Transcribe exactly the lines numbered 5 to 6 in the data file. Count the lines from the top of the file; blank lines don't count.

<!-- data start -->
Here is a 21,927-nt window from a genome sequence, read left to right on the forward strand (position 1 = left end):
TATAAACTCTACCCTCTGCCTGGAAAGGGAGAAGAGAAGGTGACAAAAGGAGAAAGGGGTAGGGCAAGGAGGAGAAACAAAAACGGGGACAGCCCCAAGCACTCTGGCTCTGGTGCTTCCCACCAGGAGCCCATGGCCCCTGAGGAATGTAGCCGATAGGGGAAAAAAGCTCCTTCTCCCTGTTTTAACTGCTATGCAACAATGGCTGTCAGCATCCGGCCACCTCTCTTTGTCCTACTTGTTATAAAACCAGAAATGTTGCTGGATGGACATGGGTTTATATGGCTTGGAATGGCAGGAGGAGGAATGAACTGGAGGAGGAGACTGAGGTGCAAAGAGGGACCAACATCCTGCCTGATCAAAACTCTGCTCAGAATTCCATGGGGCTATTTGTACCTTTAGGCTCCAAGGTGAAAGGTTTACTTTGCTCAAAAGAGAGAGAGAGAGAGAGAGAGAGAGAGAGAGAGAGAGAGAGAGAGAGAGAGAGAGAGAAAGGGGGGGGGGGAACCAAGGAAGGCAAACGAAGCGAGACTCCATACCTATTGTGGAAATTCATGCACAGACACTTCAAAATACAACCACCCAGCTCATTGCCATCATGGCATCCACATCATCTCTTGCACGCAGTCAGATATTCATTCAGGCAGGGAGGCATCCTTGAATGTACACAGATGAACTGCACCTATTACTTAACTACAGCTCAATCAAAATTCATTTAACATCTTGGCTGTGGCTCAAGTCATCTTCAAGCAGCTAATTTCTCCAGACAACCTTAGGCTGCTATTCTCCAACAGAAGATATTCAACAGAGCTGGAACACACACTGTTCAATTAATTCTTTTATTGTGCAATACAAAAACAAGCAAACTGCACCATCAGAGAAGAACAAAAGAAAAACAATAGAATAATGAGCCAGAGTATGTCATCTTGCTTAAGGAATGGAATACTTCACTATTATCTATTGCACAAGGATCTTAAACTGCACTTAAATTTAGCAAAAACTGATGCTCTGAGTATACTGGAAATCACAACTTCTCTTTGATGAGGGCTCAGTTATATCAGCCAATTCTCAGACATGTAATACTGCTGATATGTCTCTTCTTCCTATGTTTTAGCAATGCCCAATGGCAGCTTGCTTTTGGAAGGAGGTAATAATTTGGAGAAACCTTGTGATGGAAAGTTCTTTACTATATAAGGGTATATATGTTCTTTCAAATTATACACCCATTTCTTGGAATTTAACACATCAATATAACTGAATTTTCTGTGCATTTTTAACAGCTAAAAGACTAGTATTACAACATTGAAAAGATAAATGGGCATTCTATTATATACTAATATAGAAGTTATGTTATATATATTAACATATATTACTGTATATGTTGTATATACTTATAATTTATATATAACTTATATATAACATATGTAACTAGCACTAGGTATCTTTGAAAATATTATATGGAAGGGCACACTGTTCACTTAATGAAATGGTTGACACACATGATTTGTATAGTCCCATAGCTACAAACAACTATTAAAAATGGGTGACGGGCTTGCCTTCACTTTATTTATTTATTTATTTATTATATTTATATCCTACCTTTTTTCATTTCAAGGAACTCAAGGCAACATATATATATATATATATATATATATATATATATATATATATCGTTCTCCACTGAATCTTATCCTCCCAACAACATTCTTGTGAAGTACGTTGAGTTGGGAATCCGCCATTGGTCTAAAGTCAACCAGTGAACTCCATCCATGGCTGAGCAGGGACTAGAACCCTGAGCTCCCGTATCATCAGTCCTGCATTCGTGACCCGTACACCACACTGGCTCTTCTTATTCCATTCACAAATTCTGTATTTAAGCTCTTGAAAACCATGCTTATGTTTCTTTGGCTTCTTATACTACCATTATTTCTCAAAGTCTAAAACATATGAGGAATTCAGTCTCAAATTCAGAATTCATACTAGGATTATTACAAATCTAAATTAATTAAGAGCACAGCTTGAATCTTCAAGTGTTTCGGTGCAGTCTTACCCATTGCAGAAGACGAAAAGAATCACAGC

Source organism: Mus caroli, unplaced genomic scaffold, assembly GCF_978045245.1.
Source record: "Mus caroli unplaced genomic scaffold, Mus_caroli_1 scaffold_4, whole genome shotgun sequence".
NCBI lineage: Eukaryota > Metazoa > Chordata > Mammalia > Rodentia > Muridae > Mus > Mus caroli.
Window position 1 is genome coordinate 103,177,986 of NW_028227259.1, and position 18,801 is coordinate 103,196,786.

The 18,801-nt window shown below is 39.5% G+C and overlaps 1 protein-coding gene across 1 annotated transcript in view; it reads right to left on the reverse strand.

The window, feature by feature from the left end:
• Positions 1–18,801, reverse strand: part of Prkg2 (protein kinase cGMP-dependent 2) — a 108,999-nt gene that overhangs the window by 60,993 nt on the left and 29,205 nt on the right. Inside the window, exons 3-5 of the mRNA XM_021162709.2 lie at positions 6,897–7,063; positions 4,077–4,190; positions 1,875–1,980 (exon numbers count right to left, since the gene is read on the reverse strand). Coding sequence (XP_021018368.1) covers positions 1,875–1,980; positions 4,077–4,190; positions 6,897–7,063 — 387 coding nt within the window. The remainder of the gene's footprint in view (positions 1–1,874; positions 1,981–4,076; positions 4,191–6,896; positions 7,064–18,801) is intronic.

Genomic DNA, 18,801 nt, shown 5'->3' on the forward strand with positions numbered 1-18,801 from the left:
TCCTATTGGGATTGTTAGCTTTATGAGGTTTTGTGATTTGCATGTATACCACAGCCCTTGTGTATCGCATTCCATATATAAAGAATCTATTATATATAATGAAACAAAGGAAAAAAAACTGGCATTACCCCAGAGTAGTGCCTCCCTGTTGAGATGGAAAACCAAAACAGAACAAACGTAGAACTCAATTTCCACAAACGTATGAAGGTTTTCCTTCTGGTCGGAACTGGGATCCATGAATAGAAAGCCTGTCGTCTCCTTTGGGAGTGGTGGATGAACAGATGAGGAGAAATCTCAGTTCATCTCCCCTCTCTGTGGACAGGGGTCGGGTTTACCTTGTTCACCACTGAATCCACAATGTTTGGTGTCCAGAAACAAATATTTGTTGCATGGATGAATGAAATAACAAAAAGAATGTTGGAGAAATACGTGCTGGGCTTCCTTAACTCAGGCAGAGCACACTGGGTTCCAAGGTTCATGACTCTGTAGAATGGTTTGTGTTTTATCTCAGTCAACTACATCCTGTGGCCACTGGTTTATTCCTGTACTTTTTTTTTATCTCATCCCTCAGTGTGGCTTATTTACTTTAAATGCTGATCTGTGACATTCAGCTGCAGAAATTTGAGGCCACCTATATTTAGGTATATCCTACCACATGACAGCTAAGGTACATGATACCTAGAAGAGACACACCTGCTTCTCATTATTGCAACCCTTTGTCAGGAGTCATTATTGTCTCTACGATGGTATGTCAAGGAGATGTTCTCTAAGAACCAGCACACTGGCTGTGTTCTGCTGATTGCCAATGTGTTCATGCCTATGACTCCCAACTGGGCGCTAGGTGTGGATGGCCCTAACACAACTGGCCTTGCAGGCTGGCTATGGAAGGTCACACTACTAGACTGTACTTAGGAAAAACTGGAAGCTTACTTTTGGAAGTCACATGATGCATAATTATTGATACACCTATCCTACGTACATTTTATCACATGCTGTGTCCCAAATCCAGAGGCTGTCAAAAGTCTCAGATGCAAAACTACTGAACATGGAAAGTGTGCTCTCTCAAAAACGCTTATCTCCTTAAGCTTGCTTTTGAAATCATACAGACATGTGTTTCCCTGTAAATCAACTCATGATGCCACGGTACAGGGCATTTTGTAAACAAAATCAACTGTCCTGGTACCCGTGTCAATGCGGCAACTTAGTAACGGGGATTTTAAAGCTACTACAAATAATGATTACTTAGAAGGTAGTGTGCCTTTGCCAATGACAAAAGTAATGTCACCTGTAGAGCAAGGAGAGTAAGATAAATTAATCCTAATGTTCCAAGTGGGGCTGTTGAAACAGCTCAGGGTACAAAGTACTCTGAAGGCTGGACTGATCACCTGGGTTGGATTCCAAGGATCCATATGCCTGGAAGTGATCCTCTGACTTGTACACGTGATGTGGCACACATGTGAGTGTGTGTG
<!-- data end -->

NCBI lineage: Eukaryota > Metazoa > Chordata > Mammalia > Rodentia > Muridae > Mus > Mus caroli.
Window position 1 is genome coordinate 103,177,986 of NW_028227259.1, and position 18,801 is coordinate 103,196,786.